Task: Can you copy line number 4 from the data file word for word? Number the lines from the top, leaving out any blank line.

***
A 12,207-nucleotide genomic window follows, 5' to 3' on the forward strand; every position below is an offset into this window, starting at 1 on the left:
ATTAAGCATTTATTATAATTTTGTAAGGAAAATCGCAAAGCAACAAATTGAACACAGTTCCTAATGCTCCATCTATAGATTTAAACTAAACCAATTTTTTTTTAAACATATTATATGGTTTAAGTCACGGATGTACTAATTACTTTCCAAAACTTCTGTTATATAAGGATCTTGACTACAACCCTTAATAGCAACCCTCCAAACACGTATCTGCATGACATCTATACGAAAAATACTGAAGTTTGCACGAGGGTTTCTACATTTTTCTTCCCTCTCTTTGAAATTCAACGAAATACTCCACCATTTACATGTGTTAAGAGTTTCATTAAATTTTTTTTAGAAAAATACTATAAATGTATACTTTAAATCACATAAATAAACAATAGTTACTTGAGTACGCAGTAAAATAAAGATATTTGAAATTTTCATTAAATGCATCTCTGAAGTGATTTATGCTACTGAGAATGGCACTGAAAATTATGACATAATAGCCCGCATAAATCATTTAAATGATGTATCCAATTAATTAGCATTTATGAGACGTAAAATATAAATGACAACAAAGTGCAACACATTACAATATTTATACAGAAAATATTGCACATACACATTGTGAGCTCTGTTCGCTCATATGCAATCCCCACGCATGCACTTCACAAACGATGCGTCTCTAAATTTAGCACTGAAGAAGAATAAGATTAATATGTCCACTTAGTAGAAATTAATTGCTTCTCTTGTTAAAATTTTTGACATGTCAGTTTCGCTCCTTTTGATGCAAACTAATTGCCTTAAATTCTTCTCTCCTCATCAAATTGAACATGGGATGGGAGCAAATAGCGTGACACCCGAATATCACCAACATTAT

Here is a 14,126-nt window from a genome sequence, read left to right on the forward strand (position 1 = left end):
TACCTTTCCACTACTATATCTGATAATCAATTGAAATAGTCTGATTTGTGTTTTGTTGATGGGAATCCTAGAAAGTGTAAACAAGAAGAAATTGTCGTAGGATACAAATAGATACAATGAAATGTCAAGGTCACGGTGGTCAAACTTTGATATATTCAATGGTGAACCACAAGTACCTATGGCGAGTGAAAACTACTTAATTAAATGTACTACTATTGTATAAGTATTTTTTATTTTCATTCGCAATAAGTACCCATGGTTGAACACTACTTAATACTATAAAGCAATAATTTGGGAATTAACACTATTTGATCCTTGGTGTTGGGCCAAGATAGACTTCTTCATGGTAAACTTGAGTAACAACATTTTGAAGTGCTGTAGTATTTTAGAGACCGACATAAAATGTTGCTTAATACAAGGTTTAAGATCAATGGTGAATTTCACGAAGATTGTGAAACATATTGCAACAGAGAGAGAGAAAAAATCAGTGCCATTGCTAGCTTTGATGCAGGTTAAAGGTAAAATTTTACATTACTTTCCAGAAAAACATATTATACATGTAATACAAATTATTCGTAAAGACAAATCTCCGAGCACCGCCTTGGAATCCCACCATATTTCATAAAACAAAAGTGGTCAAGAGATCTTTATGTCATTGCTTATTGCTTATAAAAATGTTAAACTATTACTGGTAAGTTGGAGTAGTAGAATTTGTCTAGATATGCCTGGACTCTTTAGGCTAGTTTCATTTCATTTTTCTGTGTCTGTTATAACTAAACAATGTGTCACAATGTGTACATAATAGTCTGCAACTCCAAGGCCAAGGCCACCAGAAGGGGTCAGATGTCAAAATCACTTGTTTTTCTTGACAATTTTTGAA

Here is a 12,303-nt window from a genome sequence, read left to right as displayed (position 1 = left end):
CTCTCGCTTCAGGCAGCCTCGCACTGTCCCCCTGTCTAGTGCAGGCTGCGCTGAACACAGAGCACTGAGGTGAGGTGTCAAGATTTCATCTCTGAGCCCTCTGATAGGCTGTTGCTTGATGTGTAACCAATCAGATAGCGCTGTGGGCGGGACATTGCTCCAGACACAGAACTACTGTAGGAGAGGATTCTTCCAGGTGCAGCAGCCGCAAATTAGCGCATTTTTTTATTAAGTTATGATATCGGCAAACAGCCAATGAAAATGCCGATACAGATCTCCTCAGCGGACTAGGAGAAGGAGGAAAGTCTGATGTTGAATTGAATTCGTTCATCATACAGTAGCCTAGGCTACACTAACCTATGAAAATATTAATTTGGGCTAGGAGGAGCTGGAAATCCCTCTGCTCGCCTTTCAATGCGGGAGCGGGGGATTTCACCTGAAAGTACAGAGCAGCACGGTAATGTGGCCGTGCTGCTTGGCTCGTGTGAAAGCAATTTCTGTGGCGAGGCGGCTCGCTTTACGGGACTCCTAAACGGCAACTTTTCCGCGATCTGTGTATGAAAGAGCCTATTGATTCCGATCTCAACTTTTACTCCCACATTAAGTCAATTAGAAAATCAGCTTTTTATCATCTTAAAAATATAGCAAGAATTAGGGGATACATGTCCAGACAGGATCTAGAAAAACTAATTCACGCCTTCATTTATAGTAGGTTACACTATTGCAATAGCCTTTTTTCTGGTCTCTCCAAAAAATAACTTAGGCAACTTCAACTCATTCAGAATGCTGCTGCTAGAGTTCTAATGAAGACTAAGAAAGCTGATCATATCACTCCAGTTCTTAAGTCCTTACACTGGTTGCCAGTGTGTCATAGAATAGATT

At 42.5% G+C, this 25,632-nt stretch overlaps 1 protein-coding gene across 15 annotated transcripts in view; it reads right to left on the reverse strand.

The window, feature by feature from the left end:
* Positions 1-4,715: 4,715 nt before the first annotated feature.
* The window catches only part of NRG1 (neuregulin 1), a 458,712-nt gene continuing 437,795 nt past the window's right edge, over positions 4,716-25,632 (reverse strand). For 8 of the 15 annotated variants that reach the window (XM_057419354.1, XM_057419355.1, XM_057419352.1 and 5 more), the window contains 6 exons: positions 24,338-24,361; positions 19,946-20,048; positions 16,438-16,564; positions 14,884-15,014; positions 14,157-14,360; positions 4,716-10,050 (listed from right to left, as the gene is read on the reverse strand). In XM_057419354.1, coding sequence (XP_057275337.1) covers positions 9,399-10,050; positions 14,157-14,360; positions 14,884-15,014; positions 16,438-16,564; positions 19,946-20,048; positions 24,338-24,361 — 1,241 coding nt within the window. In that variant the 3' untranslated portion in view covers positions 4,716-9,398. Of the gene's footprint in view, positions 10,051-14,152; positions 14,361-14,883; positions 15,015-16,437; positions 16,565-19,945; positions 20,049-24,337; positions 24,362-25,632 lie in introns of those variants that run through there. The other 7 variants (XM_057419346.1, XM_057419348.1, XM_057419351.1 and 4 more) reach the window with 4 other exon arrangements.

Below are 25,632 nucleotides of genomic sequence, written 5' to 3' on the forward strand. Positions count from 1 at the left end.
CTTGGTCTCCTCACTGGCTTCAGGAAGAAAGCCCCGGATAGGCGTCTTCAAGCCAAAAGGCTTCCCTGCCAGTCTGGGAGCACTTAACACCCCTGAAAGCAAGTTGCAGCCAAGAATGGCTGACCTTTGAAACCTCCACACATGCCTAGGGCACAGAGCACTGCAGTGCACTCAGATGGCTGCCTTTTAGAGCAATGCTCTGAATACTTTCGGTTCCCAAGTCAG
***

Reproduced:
TACCTTTCCACTACTATATCTGATAATCAATTGAAATAGTCTGATTTGTGTTTTGTTGATGGGAATCCTAGAAAGTGTAAACAAGAAGAAATTGTCGTAGGATACAAATAGATACAATGAAATGTCAAGGTCACGGTGGTCAAACTTTGATATATTCAATGGTGAACCACAAGTACCTATGGCGAGTGAAAACTACTTAATTAAATGTACTACTATTGTATAAGTATTTTTTATTTTCATTCGCAATAAGTACCCATGGTTGAACACTACTTAATACTATAAAGCAATAATTTGGGAATTAACACTATTTGATCCTTGGTGTTGGGCCAAGATAGACTTCTTCATGGTAAACTTGAGTAACAACATTTTGAAGTGCTGTAGTATTTTAGAGACCGACATAAAATGTTGCTTAATACAAGGTTTAAGATCAATGGTGAATTTCACGAAGATTGTGAAACATATTGCAACAGAGAGAGAGAAAAAATCAGTGCCATTGCTAGCTTTGATGCAGGTTAAAGGTAAAATTTTACATTACTTTCCAGAAAAACATATTATACATGTAATACAAATTATTCGTAAAGACAAATCTCCGAGCACCGCCTTGGAATCCCACCATATTTCATAAAACAAAAGTGGTCAAGAGATCTTTATGTCATTGCTTATTGCTTATAAAAATGTTAAACTATTACTGGTAAGTTGGAGTAGTAGAATTTGTCTAGATATGCCTGGACTCTTTAGGCTAGTTTCATTTCATTTTTCTGTGTCTGTTATAACTAAACAATGTGTCACAATGTGTACATAATAGTCTGCAACTCCAAGGCCAAGGCCACCAGAAGGGGTCAGATGTCAAAATCACTTGTTTTTCTTGACAATTTTTGAA